Ciba sells textile unit to US firm

The unit produces colourful textile effects. Ciba SC

Basel-based Ciba Specialty Chemicals is to sell its ailing textile effects unit to the Huntsman Corporation of the United States for SFr332 million ($254 million).

This content was published on February 20, 2006 - 11:48

Under the terms of the deal, made up of cash and assumed debt of SFr75 million, Huntsman will take over about 4,200 Ciba employees.

Ciba's textile effects business, which produces dyes and other chemicals for the textile industry, has increasingly been struggling in the face of competition from cheaper Asian producers.

Rumours about the future of the business had circulated since August last year when Ciba said it was evaluating all options, including a sale.

In a statement on Monday, Ciba said the board of directors had taken the decision to sell the business after several months of intense evaluation during which several bids were considered.

"The textile business needs a different operational structure from that of our other three segments, as it has a broader, more regional customer base," commented Ciba chairman and CEO Armin Meyer.

He added that the sale of the unit would allow Ciba to focus on its core businesses of plastic additives, coating effects, and water and paper treatment.


One Zurich-based dealer told Reuters he was relieved Ciba had finally found a solution for the unit but added that he had expected a price of about SFr500 million.

"It's been sold and that's the main thing... There will be some relief that this has finally gone through... but I do not expect too much upside potential," commented a second trader.

Employees representatives and the union Syna were disappointed with the news. The staff association of Ciba Switzerland described the planned sale as a "harsh blow".

Meyer told journalists in a conference call that the company did not plan to make any further divestments in the next one to two years, nor did it plan any major acquisitions. He declined to give a 2006 profit forecast after the sale of the unit.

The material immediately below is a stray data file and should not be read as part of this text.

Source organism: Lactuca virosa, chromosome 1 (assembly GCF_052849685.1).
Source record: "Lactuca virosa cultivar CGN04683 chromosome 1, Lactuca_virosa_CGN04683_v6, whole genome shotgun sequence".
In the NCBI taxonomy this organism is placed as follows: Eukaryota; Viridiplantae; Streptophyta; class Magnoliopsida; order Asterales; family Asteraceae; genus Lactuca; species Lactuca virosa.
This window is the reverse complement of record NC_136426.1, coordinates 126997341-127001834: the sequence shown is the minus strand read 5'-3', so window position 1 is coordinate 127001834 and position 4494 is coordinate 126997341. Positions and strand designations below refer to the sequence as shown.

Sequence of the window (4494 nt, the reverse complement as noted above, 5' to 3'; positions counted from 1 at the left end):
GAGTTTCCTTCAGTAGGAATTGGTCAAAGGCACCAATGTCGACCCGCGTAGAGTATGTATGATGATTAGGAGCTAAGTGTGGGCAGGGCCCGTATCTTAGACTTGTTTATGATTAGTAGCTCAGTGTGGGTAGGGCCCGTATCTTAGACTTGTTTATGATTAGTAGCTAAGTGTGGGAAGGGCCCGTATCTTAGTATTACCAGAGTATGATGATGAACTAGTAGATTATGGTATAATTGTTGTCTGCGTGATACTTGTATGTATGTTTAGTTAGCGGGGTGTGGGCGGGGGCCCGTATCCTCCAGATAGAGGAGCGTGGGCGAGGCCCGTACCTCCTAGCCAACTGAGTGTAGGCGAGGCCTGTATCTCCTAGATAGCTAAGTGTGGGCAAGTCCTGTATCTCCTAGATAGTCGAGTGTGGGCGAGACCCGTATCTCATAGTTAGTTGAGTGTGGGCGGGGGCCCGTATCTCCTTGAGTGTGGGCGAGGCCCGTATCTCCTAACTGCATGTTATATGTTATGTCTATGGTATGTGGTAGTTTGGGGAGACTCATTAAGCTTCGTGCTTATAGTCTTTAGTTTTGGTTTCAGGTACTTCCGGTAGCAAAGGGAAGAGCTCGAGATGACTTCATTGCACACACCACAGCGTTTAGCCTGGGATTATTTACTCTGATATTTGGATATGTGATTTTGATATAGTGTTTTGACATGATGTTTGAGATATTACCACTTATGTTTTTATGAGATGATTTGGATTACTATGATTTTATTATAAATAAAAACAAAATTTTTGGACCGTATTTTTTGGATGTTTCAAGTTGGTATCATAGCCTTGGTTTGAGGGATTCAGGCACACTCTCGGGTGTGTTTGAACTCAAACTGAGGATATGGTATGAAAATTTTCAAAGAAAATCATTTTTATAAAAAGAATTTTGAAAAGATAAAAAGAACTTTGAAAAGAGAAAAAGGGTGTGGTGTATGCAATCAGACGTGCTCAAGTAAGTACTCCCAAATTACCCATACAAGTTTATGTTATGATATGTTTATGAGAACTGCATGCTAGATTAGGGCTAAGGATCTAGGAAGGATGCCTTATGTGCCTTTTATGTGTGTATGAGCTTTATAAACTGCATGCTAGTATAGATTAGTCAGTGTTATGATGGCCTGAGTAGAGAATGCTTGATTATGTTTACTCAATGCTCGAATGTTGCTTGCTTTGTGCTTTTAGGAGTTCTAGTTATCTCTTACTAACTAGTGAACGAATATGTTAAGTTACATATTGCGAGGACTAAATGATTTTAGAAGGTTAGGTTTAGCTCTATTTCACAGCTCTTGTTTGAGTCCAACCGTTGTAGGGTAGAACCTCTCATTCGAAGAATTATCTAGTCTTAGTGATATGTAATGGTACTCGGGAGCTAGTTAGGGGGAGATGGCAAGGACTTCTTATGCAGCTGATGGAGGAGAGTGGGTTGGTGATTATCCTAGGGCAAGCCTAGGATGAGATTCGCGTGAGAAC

"We prefer to give guidance on the outlook for the company... with the first-quarter figures because we need to go through the impact of this," he said.

Ciba said on Monday that it was taking an after-tax charge of about SFr250 million for the difference between the book value and the sale price, and an extra SFr100-200 million in additional costs after tax relating to the deal.

This includes up to SFr40 million to Huntsman for the costs of adapting the business after the deal.

swissinfo with agencies

Key facts

Ciba's textile effects unit accounted for 17% of group sales in 2005 (SFr1.283 billion).
The unit employs 4,200 workers or 22% of Ciba's staff.
About 1,100 people in Basel are affected by the planned sale.

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In brief

Ciba SC was created in 1997 from the specialty chemicals operations of Ciba-Geigy when that company merged with Sandoz to form Novartis.

The group supplies dyes and pigments to the textile, car, cosmetic, plastics, paper and construction industries.

It posted a net loss of SFr256 million for 2005, after setting aside SFr583 million for restructuring its textiles unit.

This is Huntsman's second acquisition of a Ciba unit. In 2003 it acquired the Vantico Group, which was formerly Ciba's performance polymers division.

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